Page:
South Africa is the biggest exporter of rugby talent in the world and one of the many reasons is that no other nation produces the same volume of quality players.
In the professional history of the game, hordes of top-tier players were too deep on the depth chart to get a look in from the Springbok selectors – the AOR team debates which such player was most deserving of a Test cap.
Tank Lanning – Deon Fourie
Well it was going to be an incredibly difficult decision choosing between Oli Kebble, JC Janse van Rensburg and Charles Marais – all of who would have done, and actually would continue to do, the Green and Gold No 1 jersey proud – but then my esteemed co-debater banned me from picking a prop.
“Too clichéd,” he said… What a party pooper!
I took to Twitter for a little advice and my word did some corker suggestions come in! Seabelo Senatla was a late entry that I liked, but with so many good years to come, I have a feeling he will get his chance.
Lappies Labuschagne, Jacques Botha, Doppies la Grange, and Robert Ebersohn are there and there about, while both the late Etienne Botha and Johan Roets would get many people’s votes. The latter two were mercurial for the Bulls, responsible for putting plenty of bums on seats at Loftus.
But the man getting my vote today – an absolute ringer for Eugene Tackleberry from Police Academy – was schooled at Pietersburg High School, got a few caps for the BlitzBoks, played for WP and the Stormers from 2006 to 2014, skippered WP to a Currie Cup trophy in 2012, and now earns a deserved tidy sum at Lyon in France.
Unlucky to overlap with Bok legends Bismarck du Plessis and John Smit, Fourie – at home at both open side and hooker – was incredibly unlucky to never get a look in at the highest level.
With an engine not dissimilar to Richie McCaw, and a built in suit of armour that RoboCop would be proud of, Fourie was not only hugely effective with ball in hand, but an absolute menace at the breakdown.
Zelím Nel – Gavin Lawless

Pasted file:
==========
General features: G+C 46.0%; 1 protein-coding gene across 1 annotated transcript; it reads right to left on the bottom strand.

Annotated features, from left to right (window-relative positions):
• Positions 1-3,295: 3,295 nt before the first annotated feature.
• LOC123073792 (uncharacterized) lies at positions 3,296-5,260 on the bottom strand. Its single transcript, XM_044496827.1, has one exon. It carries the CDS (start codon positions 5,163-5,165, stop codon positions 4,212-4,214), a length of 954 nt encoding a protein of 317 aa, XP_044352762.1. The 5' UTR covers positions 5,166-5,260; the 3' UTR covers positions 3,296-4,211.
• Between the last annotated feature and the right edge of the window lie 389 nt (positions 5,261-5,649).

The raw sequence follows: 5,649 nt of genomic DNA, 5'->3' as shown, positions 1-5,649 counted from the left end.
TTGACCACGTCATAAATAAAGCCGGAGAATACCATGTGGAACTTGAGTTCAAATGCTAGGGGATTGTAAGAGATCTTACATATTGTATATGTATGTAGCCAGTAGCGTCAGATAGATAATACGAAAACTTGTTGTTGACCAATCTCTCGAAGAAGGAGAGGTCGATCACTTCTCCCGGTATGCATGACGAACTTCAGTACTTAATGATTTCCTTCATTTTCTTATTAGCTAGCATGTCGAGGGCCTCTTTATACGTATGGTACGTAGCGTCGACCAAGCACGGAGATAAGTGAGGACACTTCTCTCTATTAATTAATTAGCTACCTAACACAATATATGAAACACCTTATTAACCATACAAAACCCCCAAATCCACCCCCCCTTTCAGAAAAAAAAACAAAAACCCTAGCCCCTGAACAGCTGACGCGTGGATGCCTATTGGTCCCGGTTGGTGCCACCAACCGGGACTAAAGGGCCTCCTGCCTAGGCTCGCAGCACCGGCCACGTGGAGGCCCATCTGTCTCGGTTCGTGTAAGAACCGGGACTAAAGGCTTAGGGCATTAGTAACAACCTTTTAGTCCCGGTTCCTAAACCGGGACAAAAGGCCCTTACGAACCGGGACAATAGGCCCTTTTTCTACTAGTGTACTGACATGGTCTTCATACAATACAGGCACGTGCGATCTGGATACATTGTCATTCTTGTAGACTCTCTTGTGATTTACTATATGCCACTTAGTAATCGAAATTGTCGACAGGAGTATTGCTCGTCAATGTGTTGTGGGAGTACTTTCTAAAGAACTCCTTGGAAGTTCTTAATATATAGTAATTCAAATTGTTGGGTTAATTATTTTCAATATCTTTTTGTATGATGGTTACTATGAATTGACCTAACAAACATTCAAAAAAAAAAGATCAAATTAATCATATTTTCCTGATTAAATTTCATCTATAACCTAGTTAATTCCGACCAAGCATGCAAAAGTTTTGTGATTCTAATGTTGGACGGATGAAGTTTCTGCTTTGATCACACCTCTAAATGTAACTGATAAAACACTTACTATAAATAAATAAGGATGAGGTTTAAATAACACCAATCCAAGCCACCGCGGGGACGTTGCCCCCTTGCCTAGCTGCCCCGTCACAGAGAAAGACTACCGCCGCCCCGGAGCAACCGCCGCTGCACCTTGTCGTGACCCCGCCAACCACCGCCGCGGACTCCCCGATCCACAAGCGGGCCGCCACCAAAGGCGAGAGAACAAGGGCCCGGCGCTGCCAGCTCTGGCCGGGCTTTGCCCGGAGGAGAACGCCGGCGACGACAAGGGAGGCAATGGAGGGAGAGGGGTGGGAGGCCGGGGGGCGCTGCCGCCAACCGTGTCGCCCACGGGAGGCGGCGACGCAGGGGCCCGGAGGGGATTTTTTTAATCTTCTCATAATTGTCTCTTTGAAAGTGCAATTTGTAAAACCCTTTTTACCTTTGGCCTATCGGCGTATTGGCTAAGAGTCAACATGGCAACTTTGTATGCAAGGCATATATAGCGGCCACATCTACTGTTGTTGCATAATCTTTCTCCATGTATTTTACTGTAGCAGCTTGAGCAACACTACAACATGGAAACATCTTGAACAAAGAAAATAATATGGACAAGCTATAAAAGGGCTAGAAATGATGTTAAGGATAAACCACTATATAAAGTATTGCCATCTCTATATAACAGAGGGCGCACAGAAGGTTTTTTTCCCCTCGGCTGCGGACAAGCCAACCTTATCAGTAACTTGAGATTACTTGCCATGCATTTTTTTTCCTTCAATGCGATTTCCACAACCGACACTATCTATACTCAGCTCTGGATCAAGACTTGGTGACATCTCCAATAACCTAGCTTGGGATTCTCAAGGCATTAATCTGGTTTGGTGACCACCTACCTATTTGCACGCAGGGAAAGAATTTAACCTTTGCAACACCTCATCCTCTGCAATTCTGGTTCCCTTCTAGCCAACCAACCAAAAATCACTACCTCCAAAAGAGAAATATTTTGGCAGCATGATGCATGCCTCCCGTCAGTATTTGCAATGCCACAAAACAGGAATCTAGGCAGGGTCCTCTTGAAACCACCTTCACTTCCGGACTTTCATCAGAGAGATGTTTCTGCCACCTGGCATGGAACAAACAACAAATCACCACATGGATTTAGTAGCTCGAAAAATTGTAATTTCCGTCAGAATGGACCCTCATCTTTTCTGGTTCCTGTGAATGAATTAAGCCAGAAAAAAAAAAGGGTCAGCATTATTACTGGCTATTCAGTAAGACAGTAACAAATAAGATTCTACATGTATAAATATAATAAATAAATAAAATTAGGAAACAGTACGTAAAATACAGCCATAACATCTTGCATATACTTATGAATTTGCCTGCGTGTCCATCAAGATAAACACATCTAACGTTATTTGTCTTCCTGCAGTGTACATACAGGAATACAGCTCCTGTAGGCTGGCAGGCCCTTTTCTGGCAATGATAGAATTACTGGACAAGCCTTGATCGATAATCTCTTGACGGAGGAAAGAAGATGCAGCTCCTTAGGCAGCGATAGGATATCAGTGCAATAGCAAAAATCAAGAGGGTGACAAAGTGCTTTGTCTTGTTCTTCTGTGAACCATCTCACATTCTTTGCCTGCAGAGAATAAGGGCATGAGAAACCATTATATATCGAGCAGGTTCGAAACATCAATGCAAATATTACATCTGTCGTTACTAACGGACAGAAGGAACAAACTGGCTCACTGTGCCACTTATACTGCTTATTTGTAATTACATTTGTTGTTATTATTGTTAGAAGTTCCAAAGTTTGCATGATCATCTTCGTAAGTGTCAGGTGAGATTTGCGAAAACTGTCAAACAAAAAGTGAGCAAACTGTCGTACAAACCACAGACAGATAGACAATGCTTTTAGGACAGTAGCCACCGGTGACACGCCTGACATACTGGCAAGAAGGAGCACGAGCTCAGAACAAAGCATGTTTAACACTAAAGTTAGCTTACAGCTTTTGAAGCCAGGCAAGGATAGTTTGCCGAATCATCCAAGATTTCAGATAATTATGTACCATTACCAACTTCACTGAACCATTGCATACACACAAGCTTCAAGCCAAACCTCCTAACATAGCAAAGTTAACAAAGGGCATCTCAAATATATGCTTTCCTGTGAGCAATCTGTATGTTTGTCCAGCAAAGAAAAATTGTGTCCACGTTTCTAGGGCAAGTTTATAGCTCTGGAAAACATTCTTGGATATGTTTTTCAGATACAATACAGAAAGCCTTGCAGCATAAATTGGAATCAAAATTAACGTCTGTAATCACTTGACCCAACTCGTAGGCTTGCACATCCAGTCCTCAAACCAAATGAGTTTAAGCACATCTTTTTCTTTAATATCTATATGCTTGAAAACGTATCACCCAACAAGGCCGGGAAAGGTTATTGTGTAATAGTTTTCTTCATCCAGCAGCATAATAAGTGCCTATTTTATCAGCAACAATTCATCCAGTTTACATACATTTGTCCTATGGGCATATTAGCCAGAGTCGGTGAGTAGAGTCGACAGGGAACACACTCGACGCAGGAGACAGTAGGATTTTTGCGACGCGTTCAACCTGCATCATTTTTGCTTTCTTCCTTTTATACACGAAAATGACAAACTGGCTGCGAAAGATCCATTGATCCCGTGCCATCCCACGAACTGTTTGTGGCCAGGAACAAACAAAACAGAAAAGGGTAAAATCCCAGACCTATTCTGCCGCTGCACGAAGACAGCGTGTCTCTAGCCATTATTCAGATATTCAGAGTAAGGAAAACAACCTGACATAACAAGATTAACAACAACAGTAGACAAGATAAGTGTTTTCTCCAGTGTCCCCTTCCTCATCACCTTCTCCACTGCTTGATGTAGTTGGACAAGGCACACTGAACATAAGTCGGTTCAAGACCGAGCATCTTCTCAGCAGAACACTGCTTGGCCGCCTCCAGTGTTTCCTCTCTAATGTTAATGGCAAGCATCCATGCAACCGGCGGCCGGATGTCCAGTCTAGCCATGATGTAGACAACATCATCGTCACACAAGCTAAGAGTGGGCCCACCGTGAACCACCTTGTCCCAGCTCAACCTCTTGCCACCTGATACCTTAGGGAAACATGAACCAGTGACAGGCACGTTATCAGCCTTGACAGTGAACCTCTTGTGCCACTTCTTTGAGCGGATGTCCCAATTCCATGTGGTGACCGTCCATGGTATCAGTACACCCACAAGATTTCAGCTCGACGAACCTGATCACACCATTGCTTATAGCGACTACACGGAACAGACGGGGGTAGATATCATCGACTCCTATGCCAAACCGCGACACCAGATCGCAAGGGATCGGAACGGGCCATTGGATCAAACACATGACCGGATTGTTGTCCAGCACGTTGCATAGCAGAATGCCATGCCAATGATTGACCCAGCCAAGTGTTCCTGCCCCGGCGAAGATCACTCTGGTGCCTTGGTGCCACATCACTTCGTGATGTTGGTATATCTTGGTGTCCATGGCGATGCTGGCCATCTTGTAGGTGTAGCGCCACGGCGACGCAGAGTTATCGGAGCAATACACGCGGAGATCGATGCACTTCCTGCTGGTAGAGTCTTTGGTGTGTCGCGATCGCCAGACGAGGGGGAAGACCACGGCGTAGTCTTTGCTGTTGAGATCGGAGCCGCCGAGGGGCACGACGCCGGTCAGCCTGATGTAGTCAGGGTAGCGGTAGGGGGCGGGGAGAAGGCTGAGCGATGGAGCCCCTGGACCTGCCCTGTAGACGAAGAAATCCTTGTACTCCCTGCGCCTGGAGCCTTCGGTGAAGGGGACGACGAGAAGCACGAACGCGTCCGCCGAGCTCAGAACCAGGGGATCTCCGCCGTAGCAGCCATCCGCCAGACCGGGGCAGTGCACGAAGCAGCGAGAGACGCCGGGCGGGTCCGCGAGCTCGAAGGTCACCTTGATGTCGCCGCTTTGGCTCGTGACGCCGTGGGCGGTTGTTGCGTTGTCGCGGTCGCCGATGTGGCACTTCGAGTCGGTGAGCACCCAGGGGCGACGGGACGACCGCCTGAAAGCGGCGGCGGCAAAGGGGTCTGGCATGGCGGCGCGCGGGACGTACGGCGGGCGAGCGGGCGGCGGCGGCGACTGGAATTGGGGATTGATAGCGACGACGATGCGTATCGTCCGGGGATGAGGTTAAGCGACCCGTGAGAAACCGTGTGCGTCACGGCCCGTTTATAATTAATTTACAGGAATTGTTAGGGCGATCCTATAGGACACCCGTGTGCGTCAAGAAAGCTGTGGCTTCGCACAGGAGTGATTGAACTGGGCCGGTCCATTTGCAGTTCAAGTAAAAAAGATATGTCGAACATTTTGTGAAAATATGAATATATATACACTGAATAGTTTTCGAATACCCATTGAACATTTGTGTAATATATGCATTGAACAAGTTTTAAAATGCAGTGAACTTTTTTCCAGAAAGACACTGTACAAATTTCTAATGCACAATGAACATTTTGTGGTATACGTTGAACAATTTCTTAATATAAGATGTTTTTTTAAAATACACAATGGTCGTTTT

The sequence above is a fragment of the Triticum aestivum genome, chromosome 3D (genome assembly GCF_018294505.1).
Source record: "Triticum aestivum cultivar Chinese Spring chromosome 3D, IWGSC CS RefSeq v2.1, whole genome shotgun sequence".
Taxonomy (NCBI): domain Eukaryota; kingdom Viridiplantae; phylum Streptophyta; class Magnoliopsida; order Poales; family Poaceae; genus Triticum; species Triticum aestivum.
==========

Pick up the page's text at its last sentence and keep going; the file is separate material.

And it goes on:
Shout-out to John Daniels. Widely regarded as the fastest man on SA rugby pitches during a career that ran from 1998 to 2008, Daniels was a lethal finisher who signed off with the most tries in Currie Cup history (77).
It’s a standing record that was set when South Africans prided themselves on their ability to tackle, well before the likes of the Cheetahs diluted the domestic scene with no-defence rugby.
But enough about the bloke who, perhaps for the first time in his life, finished second in a race. If the clocks could be turned back, I’d head for 1997 and call up Gavin Lawless instead of Russell Bennett.
At the time I was a Bennett fan, but the fact that his Bok career lasted just two months and six Tests suggests that Lawless might have been the better choice.
And it’s never have been easier for a Bok coach to motivate capping a rookie than it would have been with Lawless in 1997. Having ended his first pro season as the Lions leading points-scorer in the Super 12 and Currie Cup, Lawless moved to the Sharks and made arguably the greatest team debut in rugby history.
The Otago Highlanders have never leaked points like they did in Durban that day. Lawless scored four tries and added another 30 points with his boot in a 75-43 demolition of the touring Kiwis. Twenty-two years later, the 50-point haul remains a Super Rugby individual record that is unlikely to fall.
You’ve read what they think, now let us know where you stand in The Big Debate!